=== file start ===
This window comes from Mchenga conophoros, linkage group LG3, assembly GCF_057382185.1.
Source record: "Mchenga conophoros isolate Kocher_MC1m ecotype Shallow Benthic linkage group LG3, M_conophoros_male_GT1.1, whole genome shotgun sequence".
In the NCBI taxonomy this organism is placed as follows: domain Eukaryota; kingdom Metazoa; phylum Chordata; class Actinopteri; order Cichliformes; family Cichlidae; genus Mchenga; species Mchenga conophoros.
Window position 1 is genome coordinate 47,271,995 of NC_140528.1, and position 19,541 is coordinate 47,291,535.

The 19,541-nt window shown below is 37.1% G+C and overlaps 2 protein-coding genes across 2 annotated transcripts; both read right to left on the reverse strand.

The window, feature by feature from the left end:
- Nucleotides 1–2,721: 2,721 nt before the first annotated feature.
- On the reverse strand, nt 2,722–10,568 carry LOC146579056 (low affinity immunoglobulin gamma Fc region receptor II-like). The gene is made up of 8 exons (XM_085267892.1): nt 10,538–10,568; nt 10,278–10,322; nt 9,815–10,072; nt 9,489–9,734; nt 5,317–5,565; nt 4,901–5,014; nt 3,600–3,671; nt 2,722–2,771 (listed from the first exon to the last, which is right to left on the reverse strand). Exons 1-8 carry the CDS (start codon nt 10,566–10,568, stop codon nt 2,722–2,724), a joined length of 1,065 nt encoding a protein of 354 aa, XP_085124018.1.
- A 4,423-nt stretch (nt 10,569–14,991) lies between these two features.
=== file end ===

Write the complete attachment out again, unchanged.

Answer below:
This window comes from Mchenga conophoros, linkage group LG3, assembly GCF_057382185.1.
Source record: "Mchenga conophoros isolate Kocher_MC1m ecotype Shallow Benthic linkage group LG3, M_conophoros_male_GT1.1, whole genome shotgun sequence".
In the NCBI taxonomy this organism is placed as follows: domain Eukaryota; kingdom Metazoa; phylum Chordata; class Actinopteri; order Cichliformes; family Cichlidae; genus Mchenga; species Mchenga conophoros.
Window position 1 is genome coordinate 47,271,995 of NC_140528.1, and position 19,541 is coordinate 47,291,535.

The 19,541-nt window shown below is 37.1% G+C and overlaps 2 protein-coding genes across 2 annotated transcripts; both read right to left on the reverse strand.

The window, feature by feature from the left end:
- Nucleotides 1–2,721: 2,721 nt before the first annotated feature.
- On the reverse strand, nt 2,722–10,568 carry LOC146579056 (low affinity immunoglobulin gamma Fc region receptor II-like). The gene is made up of 8 exons (XM_085267892.1): nt 10,538–10,568; nt 10,278–10,322; nt 9,815–10,072; nt 9,489–9,734; nt 5,317–5,565; nt 4,901–5,014; nt 3,600–3,671; nt 2,722–2,771 (listed from the first exon to the last, which is right to left on the reverse strand). Exons 1-8 carry the CDS (start codon nt 10,566–10,568, stop codon nt 2,722–2,724), a joined length of 1,065 nt encoding a protein of 354 aa, XP_085124018.1.
- A 4,423-nt stretch (nt 10,569–14,991) lies between these two features.